‘The Princess Switch’ doesn’t take advantage of Hudgens, Christmas setting (Movie review)

C

hristmas movies have become a booming subgenre on Lifetime, the Disney Channel and now Netflix, so much so that even someone who wraps themselves in tinsel and holly starting at Thanksgiving couldn’t hope to watch them all. Despite the high volume of product, very few of these films enter the canon alongside classics like “Christmas Vacation,” “A Christmas Story” and “It’s a Wonderful Life.”

Netflix’s “The Princess Switch” is the latest entry that does everything to attract Christmas-philes except actually be original or good. A modern-day, fantasy-tinged riff on “The Prince and the Pauper,” the screenplay by Robin Bernheim and Megan Metzger will seem stridently paint-by-numbers even to a viewer unfamiliar with the works of Mark Twain.

The screenplay will seem stridently paint-by-numbers even to a viewer unfamiliar with the works of Mark Twain.

Chicago baker Stacy and Montenaro (imagine a tiny principality amid Great Britain) princess Margaret (both played by Vanessa Hudgens) purposely switch places in Belgravia (imagine a second tiny principality amid Great Britain). Stacy is in a cake competition and Margaret is about to get married to Belgravian Prince Edward (Sam Palladio).

The expected beats ensue, except that the writers forget to insert humor onto the foundation, so “The Princess Switch” is like a cake without filling or frosting.

That’s a shame because I think Hudgens could’ve killed it. She played the straightwoman in the kinda charming superhero sitcom “Powerless,” and is comfortable with the (far too light) comedic rhythms here. But the closest to an outright funny scene is when Stacy, roped into a horseback riding venture, flips over her mount and then blames her too-tight riding pants. She struts around to loosen them up as Edward looks on, bewildered.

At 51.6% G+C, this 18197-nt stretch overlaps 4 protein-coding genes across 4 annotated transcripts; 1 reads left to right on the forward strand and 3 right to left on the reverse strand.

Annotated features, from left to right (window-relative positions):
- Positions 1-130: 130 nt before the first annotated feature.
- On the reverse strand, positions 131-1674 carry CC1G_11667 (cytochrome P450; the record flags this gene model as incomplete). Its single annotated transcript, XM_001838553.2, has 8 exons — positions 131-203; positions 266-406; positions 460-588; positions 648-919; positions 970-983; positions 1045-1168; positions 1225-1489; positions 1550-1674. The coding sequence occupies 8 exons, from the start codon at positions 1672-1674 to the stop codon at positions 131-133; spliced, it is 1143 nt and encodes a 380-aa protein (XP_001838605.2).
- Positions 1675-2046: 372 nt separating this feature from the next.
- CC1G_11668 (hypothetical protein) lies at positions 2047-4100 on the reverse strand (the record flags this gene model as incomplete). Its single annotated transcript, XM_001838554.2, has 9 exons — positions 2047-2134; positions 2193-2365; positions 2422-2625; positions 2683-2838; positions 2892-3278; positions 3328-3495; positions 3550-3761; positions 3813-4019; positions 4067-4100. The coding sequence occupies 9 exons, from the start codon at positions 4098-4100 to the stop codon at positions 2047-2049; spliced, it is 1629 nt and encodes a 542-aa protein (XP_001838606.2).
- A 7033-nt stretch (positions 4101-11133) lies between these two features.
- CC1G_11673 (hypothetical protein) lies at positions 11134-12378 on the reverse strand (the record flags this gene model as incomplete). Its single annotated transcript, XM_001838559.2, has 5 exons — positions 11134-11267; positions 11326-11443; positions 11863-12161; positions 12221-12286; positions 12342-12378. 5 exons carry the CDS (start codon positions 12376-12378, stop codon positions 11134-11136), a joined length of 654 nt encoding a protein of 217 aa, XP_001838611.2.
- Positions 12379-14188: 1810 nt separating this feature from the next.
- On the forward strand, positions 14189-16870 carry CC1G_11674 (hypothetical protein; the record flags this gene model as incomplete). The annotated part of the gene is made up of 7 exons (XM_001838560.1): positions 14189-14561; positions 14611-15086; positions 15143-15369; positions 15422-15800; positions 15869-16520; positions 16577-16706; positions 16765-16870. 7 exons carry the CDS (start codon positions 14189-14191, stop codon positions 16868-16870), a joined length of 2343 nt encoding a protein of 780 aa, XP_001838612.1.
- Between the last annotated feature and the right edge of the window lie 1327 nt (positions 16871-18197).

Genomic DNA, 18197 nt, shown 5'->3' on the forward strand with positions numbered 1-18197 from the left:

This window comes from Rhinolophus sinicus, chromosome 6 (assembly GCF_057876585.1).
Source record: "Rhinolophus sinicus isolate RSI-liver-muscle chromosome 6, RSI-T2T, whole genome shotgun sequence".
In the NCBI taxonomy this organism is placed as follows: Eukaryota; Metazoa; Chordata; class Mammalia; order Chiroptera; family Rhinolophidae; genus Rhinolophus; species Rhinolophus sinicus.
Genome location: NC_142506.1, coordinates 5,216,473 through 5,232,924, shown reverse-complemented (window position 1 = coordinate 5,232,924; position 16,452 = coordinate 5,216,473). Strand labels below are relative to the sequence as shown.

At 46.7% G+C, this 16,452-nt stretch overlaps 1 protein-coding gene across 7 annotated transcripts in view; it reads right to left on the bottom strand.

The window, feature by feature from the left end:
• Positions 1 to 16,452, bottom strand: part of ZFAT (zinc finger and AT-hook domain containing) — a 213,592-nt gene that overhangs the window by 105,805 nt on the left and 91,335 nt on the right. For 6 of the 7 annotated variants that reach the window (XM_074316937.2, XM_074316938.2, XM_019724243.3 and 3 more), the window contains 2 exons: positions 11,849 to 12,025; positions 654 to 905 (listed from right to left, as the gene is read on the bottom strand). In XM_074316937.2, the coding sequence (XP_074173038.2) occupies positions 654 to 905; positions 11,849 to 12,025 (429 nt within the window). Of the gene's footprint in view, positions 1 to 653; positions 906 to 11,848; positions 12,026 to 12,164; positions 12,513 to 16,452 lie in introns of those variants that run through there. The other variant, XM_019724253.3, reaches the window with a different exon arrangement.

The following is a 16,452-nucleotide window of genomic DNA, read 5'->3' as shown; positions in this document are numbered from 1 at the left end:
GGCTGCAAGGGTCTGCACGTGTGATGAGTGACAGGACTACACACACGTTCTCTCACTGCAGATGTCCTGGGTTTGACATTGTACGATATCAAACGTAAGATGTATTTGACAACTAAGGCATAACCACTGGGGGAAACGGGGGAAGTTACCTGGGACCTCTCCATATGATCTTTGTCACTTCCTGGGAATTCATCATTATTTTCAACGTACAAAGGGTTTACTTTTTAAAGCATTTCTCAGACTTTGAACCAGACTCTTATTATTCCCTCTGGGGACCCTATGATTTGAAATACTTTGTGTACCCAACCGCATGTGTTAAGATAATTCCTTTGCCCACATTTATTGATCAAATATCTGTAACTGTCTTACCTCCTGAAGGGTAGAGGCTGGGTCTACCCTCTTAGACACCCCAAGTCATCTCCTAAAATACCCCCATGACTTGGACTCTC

A film packed with fish-out-of-water physical humor like that could’ve worked, but I can’t think of any other close-to-funny moments. “The Princess Switch” doesn’t even deliver the dramatic clincher where the ladies’ switcheroo is found out; they simply pull Edward and Kevin (Nick Sagar) aside and explain it. Hudgens is adorable, but even she can only raise this material to the level of a smile-worthy trifle. Stacy and Margaret are both one-note – the schedule-oriented baker and the adventure-seeking royal – as is everyone else.

Kevin’s situation has potential to be bittersweet: He’s in love with his best friend, and then a woman who looks exactly like her returns his feelings while the best friend is swept away by an almost literal Prince Charming. Kevin’s mind-trip would be interesting to dig into, but it’s not that deep of a film. (Indeed, it’s clear from minute one that it’s not that deep of a film.)

The technical competence is tough to argue with, as director Mike Rohl and the editing team expertly stage the scenes that have both Margaret and Stacy in them, and the film doesn’t skimp on those scenes as much as you’d guess. Maybe split-screen technology is less expensive than it used to be. Belgravia is a snow-sprinkled wonderland, like that Christmas village on your mantel come to life. “The Princess Switch” is a pretty movie, albeit in an utterly expected way.

There’s no good reason for straight-to-Netflix movies to be as lame as straight-to-video movies from the old days. The technical know-how and leading lady are in place for “The Princess Switch” to be a lot of fun, but the script isn’t. Fans of Hudgens and holiday fare deserve better.